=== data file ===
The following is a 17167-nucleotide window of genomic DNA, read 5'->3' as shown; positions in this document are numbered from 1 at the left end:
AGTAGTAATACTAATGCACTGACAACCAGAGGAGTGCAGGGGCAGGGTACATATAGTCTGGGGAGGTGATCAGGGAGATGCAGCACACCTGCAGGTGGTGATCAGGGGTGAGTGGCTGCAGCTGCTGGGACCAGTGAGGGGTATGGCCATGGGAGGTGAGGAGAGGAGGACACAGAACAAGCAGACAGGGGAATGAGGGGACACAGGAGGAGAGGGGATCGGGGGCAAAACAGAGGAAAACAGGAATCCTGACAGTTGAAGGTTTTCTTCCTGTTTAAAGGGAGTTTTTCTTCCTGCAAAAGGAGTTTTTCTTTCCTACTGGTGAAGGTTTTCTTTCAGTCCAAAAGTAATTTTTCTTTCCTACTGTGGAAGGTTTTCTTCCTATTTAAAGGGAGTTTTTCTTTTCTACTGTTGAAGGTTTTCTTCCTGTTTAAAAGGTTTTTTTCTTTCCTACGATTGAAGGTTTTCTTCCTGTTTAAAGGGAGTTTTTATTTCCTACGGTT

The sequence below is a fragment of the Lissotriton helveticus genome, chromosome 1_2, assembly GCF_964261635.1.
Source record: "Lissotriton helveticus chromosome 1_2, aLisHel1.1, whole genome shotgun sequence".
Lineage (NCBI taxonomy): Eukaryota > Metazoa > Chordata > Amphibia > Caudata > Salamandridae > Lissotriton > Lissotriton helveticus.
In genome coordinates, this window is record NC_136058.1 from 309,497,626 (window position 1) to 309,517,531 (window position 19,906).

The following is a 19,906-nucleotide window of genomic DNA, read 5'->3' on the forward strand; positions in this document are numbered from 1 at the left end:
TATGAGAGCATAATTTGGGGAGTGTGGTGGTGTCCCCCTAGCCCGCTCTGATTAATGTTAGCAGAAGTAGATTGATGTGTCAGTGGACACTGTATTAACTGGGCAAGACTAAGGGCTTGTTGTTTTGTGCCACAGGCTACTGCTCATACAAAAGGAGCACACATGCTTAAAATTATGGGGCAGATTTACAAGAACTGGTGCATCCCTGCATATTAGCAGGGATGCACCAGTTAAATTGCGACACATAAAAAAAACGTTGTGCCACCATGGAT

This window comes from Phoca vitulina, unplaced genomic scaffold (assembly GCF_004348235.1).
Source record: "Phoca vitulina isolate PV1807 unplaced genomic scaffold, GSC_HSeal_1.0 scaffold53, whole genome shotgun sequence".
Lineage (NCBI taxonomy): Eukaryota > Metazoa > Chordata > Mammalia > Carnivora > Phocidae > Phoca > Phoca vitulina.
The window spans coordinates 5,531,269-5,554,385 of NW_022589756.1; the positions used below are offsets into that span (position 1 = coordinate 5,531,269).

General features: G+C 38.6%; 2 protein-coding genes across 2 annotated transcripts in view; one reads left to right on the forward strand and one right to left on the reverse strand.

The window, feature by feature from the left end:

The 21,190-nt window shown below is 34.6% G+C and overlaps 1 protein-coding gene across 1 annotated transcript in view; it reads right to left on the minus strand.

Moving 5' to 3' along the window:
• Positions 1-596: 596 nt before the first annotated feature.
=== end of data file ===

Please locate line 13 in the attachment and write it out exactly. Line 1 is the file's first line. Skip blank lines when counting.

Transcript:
General features: G+C 38.6%; 2 protein-coding genes across 2 annotated transcripts in view; one reads left to right on the forward strand and one right to left on the reverse strand.